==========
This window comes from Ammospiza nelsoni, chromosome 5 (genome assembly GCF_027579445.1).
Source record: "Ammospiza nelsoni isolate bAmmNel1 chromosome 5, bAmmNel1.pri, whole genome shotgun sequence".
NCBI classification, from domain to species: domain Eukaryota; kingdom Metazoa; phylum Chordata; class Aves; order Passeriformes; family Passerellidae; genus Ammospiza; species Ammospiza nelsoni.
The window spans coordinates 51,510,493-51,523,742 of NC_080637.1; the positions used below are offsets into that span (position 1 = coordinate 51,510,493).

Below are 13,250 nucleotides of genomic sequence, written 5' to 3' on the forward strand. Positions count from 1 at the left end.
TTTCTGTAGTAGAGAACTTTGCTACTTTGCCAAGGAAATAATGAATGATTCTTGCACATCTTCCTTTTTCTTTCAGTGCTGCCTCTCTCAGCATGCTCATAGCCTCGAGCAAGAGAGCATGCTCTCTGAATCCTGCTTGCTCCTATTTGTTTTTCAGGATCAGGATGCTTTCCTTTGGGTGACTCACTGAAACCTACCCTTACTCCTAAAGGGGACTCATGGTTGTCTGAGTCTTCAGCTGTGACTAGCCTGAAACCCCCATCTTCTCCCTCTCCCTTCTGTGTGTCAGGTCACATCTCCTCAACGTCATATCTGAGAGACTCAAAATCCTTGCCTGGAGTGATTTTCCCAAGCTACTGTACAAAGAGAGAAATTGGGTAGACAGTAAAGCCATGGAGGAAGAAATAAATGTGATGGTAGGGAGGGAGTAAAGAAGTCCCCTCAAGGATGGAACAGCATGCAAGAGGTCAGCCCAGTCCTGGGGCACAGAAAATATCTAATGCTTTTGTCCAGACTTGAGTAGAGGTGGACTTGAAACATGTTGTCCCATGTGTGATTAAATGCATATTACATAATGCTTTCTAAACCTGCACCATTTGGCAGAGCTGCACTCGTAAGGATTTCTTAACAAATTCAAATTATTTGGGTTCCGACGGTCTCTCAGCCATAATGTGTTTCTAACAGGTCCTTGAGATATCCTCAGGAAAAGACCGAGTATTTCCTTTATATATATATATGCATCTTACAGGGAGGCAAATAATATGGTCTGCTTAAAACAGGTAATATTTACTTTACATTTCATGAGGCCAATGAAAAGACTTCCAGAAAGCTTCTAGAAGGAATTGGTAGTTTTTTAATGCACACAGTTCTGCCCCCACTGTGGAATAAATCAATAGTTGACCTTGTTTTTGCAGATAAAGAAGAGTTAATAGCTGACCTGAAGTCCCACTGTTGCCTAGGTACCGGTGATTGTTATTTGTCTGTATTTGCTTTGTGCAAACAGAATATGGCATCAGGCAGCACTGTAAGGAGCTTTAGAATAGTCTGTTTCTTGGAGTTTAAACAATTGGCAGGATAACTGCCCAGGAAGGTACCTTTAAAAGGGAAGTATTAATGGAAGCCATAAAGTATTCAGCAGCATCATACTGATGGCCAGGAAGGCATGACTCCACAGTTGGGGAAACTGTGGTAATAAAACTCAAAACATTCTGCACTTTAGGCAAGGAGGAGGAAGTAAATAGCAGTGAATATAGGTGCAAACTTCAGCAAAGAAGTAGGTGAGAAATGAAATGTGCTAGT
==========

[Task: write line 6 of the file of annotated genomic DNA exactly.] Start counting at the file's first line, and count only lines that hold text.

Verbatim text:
TTTCTGTAGTAGAGAACTTTGCTACTTTGCCAAGGAAATAATGAATGATTCTTGCACATCTTCCTTTTTCTTTCAGTGCTGCCTCTCTCAGCATGCTCATAGCCTCGAGCAAGAGAGCATGCTCTCTGAATCCTGCTTGCTCCTATTTGTTTTTCAGGATCAGGATGCTTTCCTTTGGGTGACTCACTGAAACCTACCCTTACTCCTAAAGGGGACTCATGGTTGTCTGAGTCTTCAGCTGTGACTAGCCTGAAACCCCCATCTTCTCCCTCTCCCTTCTGTGTGTCAGGTCACATCTCCTCAACGTCATATCTGAGAGACTCAAAATCCTTGCCTGGAGTGATTTTCCCAAGCTACTGTACAAAGAGAGAAATTGGGTAGACAGTAAAGCCATGGAGGAAGAAATAAATGTGATGGTAGGGAGGGAGTAAAGAAGTCCCCTCAAGGATGGAACAGCATGCAAGAGGTCAGCCCAGTCCTGGGGCACAGAAAATATCTAATGCTTTTGTCCAGACTTGAGTAGAGGTGGACTTGAAACATGTTGTCCCATGTGTGATTAAATGCATATTACATAATGCTTTCTAAACCTGCACCATTTGGCAGAGCTGCACTCGTAAGGATTTCTTAACAAATTCAAATTATTTGGGTTCCGACGGTCTCTCAGCCATAATGTGTTTCTAACAGGTCCTTGAGATATCCTCAGGAAAAGACCGAGTATTTCCTTTATATATATATATGCATCTTACAGGGAGGCAAATAATATGGTCTGCTTAAAACAGGTAATATTTACTTTACATTTCATGAGGCCAATGAAAAGACTTCCAGAAAGCTTCTAGAAGGAATTGGTAGTTTTTTAATGCACACAGTTCTGCCCCCACTGTGGAATAAATCAATAGTTGACCTTGTTTTTGCAGATAAAGAAGAGTTAATAGCTGACCTGAAGTCCCACTGTTGCCTAGGTACCGGTGATTGTTATTTGTCTGTATTTGCTTTGTGCAAACAGAATATGGCATCAGGCAGCACTGTAAGGAGCTTTAGAATAGTCTGTTTCTTGGAGTTTAAACAATTGGCAGGATAACTGCCCAGGAAGGTACCTTTAAAAGGGAAGTATTAATGGAAGCCATAAAGTATTCAGCAGCATCATACTGATGGCCAGGAAGGCATGACTCCACAGTTGGGGAAACTGTGGTAATAAAACTCAAAACATTCTGCACTTTAGGCAAGGAGGAGGAAGTAAATAGCAGTGAATATAGGTGCAAACTTCAGCAAAGAAGTAGGTGAGAAATGAAATGTGCTAGT